How does a young scholar learn to write books? I’m not sure how to answer that question. In graduate school, you write short seminar papers. A book, however, is much longer, and so is a larger task. No wonder, then, that it took me more than a decade to produce my first book, this jointly authored volume. Thanks to the relationship with Mark, I gained confidence as an art writer. And so we planned to write another book together. Then when it was clear that we had rather different ideas, he did something really remarkable and amazingly generous. Seeing that our differences were real, he urged me to publish my own book, Artwriting (1987), and then went on to publish his own different account, The Interpretation of Pictures (1989). And we remained close friends. In an academic world all too often driven by petty rivalries, Mark was a true friend. Our working relationship prepared me for later collaborations, first with the painter David Reed and more recently with the philosopher and art historian Joachim Pissarro. And in the 1980s and more recently, I have had important collaboration with the painter Sean Scully.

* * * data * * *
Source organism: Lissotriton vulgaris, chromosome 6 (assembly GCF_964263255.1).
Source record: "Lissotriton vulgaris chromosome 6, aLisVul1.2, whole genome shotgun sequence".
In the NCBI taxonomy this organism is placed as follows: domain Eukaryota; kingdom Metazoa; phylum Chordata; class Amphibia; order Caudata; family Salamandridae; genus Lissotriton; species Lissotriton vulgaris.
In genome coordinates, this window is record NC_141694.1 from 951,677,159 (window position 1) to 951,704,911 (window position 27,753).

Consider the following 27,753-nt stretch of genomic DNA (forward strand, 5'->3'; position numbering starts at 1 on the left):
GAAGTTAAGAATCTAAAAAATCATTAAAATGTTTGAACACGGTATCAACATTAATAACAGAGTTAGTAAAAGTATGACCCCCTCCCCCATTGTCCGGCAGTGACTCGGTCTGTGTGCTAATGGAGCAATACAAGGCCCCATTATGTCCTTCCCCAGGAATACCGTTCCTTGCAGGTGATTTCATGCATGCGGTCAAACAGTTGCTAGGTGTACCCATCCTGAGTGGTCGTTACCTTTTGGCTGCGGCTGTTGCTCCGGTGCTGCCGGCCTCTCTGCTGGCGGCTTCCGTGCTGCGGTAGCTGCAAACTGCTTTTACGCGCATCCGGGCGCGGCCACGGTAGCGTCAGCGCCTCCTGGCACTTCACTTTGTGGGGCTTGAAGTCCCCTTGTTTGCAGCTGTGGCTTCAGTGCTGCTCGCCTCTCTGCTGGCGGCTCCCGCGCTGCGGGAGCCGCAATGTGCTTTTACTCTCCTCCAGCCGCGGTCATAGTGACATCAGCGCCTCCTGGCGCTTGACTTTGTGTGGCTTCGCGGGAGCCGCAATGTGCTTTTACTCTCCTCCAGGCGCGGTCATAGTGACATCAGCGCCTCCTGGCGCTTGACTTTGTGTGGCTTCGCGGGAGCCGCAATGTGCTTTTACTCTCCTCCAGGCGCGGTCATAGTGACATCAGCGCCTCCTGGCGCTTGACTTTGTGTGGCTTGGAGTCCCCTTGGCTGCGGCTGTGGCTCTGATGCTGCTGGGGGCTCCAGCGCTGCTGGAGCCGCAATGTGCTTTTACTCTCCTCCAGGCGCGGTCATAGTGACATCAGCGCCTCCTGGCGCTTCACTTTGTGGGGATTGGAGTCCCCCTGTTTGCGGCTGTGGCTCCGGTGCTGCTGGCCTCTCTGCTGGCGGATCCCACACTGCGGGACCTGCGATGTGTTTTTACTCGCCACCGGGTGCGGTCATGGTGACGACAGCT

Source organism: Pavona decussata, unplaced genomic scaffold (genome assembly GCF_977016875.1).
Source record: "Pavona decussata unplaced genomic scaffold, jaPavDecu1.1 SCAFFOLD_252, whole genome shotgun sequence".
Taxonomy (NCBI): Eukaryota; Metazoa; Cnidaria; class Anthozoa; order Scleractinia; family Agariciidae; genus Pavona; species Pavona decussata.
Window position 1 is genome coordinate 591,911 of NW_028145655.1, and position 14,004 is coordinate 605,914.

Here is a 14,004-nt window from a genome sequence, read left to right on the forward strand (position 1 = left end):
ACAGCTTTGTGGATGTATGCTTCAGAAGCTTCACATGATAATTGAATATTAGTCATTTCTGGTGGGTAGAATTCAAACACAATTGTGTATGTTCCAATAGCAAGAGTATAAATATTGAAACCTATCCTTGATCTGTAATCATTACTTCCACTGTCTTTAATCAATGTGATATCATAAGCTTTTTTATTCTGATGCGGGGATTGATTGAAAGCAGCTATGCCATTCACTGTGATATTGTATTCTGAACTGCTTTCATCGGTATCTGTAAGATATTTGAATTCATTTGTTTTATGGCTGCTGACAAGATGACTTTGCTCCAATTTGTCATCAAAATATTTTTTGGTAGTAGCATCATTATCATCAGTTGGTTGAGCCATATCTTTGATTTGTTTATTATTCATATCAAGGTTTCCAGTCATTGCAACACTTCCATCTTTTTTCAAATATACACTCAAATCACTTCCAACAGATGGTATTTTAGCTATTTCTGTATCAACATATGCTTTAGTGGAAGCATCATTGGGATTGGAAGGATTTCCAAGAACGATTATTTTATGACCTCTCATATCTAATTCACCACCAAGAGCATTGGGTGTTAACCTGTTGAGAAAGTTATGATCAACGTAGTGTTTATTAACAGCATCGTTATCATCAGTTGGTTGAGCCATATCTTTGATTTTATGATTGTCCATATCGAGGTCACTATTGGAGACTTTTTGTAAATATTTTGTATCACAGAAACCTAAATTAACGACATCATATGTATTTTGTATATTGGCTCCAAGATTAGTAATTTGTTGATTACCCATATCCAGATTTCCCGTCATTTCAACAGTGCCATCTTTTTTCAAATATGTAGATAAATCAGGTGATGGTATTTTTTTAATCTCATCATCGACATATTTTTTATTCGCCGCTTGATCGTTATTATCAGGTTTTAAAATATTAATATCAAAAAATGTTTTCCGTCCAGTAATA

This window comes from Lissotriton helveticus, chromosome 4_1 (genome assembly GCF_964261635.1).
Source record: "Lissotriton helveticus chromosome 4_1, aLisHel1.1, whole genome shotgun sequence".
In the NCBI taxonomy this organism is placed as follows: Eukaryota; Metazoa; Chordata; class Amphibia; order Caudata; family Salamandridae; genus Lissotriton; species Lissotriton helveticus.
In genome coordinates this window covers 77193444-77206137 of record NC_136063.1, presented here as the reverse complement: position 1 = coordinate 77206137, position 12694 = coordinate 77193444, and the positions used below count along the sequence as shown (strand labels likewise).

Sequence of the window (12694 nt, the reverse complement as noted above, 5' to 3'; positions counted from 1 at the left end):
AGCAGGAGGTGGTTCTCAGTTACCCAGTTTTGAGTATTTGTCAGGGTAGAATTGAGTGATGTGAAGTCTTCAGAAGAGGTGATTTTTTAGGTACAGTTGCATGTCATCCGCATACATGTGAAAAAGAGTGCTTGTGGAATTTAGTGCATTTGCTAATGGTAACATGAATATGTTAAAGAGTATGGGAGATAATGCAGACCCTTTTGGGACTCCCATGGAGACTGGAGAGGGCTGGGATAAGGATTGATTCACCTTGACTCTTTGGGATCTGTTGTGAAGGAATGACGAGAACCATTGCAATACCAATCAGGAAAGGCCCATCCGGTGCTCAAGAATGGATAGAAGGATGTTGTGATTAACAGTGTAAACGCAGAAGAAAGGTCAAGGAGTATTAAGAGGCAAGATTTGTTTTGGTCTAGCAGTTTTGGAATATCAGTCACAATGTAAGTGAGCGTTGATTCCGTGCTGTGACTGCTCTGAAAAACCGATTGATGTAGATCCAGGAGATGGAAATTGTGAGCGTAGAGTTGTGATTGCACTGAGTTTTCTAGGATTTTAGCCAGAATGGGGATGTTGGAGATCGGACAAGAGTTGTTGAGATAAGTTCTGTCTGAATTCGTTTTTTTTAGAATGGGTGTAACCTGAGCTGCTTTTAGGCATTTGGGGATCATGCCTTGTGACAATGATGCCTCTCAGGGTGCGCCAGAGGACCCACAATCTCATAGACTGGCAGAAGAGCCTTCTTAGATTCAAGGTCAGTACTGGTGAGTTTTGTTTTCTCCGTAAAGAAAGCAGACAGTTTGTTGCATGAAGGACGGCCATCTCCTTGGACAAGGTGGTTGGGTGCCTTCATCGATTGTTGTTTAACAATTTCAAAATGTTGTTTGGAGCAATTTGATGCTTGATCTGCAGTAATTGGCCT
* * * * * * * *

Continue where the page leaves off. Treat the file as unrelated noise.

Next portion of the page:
Here I briefly retell the story of that collaboration with Joachim, which I’ve published elsewhere, for, looking back, it helps me to understand what happened in this earlier relationship. We met,Joachim and I, because I was asked by Cambridge University Press to advise about publication of a doctoral thesis. Reading such manuscripts, a regular academic ritual, usually is a thankless task. One tries to say something constructive about a document which is too long and academic in the worst sense of that word. (I say that as myself the author of an unpublishable PhD thesis.} And so you can imagine my astonishment when, before I know him, I read Joachim’s Texas PhD thesis, published as Cézanne/Pissarro, Johns/Rauschenberg: Comparative Studies on Intersubjectivity in Modern Art (2006). Here was a deeply original, boldly convincing philosophical study. (Before studying art history in London he had studied philosophy in Paris.) I was so excited, I wrote eleven pages single spaced of comments. When a MoMA curator, he turned part of that thesis into an exhibition, with a catalogue: Pioneering Modern Painting: Cézanne And Pissarro 1865 To 1885 (2005). It’s no surprise, then, that after our meeting, Joachim and I published two books together. Working with Mark had prepared me for that productive relationship.